>> It's a way to shop that's somewhere between the check-out line and the click and buy, a cashier-free store. Amazon is introducing it to Seattle for the first time. They call it Amazon Go. You scan your phone, grab your items and leave. Reuters' reporter Jeffrey Dustin checked it out.
>> Amazon was working on ADF for four years and then in December 2016 opened the store to Amazon employees to test it, and the store opens Monday to the public. Retailers will be watching closely to see how the technology develops and whether Amazon ultimately chooses to add the technology to stores like Whole Foods, the grocer that Amazon bought last year for $13.7 billion.
However, Amazon now said that it has no plans for adding the technology to Whole Foods.>> So how does it all work? Inside the store, a barrage of cameras and sensors can tell when you pick something up or even if you put it back. And when you leave, your Amazon account is automatically charged, but that's not all.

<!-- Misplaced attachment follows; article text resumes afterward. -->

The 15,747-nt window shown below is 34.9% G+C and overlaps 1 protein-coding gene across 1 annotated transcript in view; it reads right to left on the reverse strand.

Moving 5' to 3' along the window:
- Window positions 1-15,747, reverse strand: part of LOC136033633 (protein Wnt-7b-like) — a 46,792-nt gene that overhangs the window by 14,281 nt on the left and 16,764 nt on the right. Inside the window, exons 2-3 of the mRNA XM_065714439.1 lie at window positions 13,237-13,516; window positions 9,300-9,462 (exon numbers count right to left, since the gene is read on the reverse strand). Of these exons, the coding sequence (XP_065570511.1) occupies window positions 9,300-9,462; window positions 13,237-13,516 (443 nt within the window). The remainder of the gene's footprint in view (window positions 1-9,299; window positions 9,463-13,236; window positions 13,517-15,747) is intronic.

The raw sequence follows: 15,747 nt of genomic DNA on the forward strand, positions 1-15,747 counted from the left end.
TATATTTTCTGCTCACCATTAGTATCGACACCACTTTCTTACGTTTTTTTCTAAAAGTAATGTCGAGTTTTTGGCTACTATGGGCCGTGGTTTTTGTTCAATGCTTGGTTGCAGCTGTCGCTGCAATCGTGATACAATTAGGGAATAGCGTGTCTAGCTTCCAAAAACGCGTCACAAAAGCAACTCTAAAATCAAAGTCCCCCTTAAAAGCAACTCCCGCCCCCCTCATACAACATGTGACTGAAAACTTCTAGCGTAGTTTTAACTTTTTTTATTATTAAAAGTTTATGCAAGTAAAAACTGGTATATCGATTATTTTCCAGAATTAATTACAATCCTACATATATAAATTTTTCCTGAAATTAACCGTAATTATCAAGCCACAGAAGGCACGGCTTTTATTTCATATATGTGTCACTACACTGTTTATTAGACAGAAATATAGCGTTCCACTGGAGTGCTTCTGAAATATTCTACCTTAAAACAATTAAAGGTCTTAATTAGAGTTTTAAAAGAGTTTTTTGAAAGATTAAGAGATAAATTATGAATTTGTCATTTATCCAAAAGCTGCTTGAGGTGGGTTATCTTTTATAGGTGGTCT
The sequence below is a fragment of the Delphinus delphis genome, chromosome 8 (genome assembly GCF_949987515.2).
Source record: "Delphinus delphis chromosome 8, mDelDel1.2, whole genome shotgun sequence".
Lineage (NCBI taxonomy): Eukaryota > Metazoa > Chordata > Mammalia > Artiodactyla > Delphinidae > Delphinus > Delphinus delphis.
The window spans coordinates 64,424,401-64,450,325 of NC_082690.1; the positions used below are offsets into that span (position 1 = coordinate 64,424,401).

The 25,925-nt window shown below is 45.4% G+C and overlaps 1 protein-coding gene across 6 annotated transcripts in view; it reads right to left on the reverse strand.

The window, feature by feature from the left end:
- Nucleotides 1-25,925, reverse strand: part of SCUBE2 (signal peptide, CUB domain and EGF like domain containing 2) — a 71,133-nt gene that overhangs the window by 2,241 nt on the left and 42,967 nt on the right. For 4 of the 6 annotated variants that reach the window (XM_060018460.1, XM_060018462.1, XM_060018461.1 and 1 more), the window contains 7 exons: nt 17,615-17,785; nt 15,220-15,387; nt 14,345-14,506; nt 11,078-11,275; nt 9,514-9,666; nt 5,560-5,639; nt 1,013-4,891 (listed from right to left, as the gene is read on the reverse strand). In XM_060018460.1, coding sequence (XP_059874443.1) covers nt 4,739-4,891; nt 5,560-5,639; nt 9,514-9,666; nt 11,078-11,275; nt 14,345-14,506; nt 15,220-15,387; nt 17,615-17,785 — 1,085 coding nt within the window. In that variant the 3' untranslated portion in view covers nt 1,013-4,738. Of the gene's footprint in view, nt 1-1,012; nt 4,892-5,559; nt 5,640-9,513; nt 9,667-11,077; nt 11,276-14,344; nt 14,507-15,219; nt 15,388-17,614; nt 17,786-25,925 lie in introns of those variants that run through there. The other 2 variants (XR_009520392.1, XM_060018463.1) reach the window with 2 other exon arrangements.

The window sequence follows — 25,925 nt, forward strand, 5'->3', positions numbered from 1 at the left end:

There's more to the technology.>> What's interesting is that the way Amazon tracks you is not by facial recognition, it's not following where your smartphone is in the store. But it's the moment when you actually pass through the gated turnstiles, it recognizes whatever entity that is. It could be me.
It could be I scan the gates open and I put this chair through. Whatever actually goes through at that time, it watches what that object takes off the shelf. So in other words, I can actually scan in someone else. And if someone else, walking away from me, walking away from my smartphone picks something off the shelf, that purchase would be associated with my account, because I was the one who scanned him in.
Geoffrey says he could get in and out with a bottle of water in under half a minute, but don't expect the automated store to serve you on the weekend. It's only open Monday to Friday, 7 AM to 9 PM. The machines also seem to need their time off.